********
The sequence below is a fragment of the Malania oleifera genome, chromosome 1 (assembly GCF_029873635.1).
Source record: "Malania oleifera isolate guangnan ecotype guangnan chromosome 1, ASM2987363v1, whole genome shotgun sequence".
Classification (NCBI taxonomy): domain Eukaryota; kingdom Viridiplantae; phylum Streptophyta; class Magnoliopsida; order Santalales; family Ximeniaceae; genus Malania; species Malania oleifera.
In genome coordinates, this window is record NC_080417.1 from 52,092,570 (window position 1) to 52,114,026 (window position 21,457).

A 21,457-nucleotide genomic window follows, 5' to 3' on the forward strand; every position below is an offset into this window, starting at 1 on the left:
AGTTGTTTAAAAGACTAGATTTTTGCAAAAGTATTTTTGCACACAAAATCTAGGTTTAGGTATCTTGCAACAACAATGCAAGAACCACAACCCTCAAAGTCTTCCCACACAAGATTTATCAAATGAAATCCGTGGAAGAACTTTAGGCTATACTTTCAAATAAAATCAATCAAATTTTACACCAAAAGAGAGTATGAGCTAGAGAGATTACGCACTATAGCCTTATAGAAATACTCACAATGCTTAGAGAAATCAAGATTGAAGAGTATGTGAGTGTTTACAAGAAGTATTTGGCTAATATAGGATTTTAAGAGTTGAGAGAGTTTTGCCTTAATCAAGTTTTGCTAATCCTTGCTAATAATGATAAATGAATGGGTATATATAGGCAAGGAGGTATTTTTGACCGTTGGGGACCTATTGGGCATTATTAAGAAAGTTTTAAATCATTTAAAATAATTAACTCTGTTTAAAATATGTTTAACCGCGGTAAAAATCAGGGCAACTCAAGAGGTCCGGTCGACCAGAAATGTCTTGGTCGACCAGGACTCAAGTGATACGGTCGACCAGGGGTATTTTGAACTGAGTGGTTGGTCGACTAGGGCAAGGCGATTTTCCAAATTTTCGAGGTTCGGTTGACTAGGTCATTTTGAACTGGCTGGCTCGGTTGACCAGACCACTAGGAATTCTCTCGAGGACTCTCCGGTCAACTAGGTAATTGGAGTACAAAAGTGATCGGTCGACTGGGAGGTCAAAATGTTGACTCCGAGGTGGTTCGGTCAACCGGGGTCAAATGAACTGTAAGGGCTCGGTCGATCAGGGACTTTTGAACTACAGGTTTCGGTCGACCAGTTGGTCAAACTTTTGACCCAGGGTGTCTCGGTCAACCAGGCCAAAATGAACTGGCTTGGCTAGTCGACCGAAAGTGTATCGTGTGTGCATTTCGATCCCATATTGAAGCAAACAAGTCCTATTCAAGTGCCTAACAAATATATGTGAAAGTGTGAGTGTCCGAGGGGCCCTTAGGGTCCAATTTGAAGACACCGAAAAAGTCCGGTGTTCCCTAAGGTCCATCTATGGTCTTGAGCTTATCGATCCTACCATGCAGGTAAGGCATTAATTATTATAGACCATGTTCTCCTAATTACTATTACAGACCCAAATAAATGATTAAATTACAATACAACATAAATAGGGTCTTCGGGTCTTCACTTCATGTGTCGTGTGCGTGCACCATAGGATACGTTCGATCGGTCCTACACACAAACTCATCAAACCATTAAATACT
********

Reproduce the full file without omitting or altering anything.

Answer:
The sequence below is a fragment of the Malania oleifera genome, chromosome 1 (assembly GCF_029873635.1).
Source record: "Malania oleifera isolate guangnan ecotype guangnan chromosome 1, ASM2987363v1, whole genome shotgun sequence".
Classification (NCBI taxonomy): domain Eukaryota; kingdom Viridiplantae; phylum Streptophyta; class Magnoliopsida; order Santalales; family Ximeniaceae; genus Malania; species Malania oleifera.
In genome coordinates, this window is record NC_080417.1 from 52,092,570 (window position 1) to 52,114,026 (window position 21,457).

A 21,457-nucleotide genomic window follows, 5' to 3' on the forward strand; every position below is an offset into this window, starting at 1 on the left:
AGTTGTTTAAAAGACTAGATTTTTGCAAAAGTATTTTTGCACACAAAATCTAGGTTTAGGTATCTTGCAACAACAATGCAAGAACCACAACCCTCAAAGTCTTCCCACACAAGATTTATCAAATGAAATCCGTGGAAGAACTTTAGGCTATACTTTCAAATAAAATCAATCAAATTTTACACCAAAAGAGAGTATGAGCTAGAGAGATTACGCACTATAGCCTTATAGAAATACTCACAATGCTTAGAGAAATCAAGATTGAAGAGTATGTGAGTGTTTACAAGAAGTATTTGGCTAATATAGGATTTTAAGAGTTGAGAGAGTTTTGCCTTAATCAAGTTTTGCTAATCCTTGCTAATAATGATAAATGAATGGGTATATATAGGCAAGGAGGTATTTTTGACCGTTGGGGACCTATTGGGCATTATTAAGAAAGTTTTAAATCATTTAAAATAATTAACTCTGTTTAAAATATGTTTAACCGCGGTAAAAATCAGGGCAACTCAAGAGGTCCGGTCGACCAGAAATGTCTTGGTCGACCAGGACTCAAGTGATACGGTCGACCAGGGGTATTTTGAACTGAGTGGTTGGTCGACTAGGGCAAGGCGATTTTCCAAATTTTCGAGGTTCGGTTGACTAGGTCATTTTGAACTGGCTGGCTCGGTTGACCAGACCACTAGGAATTCTCTCGAGGACTCTCCGGTCAACTAGGTAATTGGAGTACAAAAGTGATCGGTCGACTGGGAGGTCAAAATGTTGACTCCGAGGTGGTTCGGTCAACCGGGGTCAAATGAACTGTAAGGGCTCGGTCGATCAGGGACTTTTGAACTACAGGTTTCGGTCGACCAGTTGGTCAAACTTTTGACCCAGGGTGTCTCGGTCAACCAGGCCAAAATGAACTGGCTTGGCTAGTCGACCGAAAGTGTATCGTGTGTGCATTTCGATCCCATATTGAAGCAAACAAGTCCTATTCAAGTGCCTAACAAATATATGTGAAAGTGTGAGTGTCCGAGGGGCCCTTAGGGTCCAATTTGAAGACACCGAAAAAGTCCGGTGTTCCCTAAGGTCCATCTATGGTCTTGAGCTTATCGATCCTACCATGCAGGTAAGGCATTAATTATTATAGACCATGTTCTCCTAATTACTATTACAGACCCAAATAAATGATTAAATTACAATACAACATAAATAGGGTCTTCGGGTCTTCACTTCATGTGTCGTGTGCGTGCACCATAGGATACGTTCGATCGGTCCTACACACAAACTCATCAAACCATTAAATACT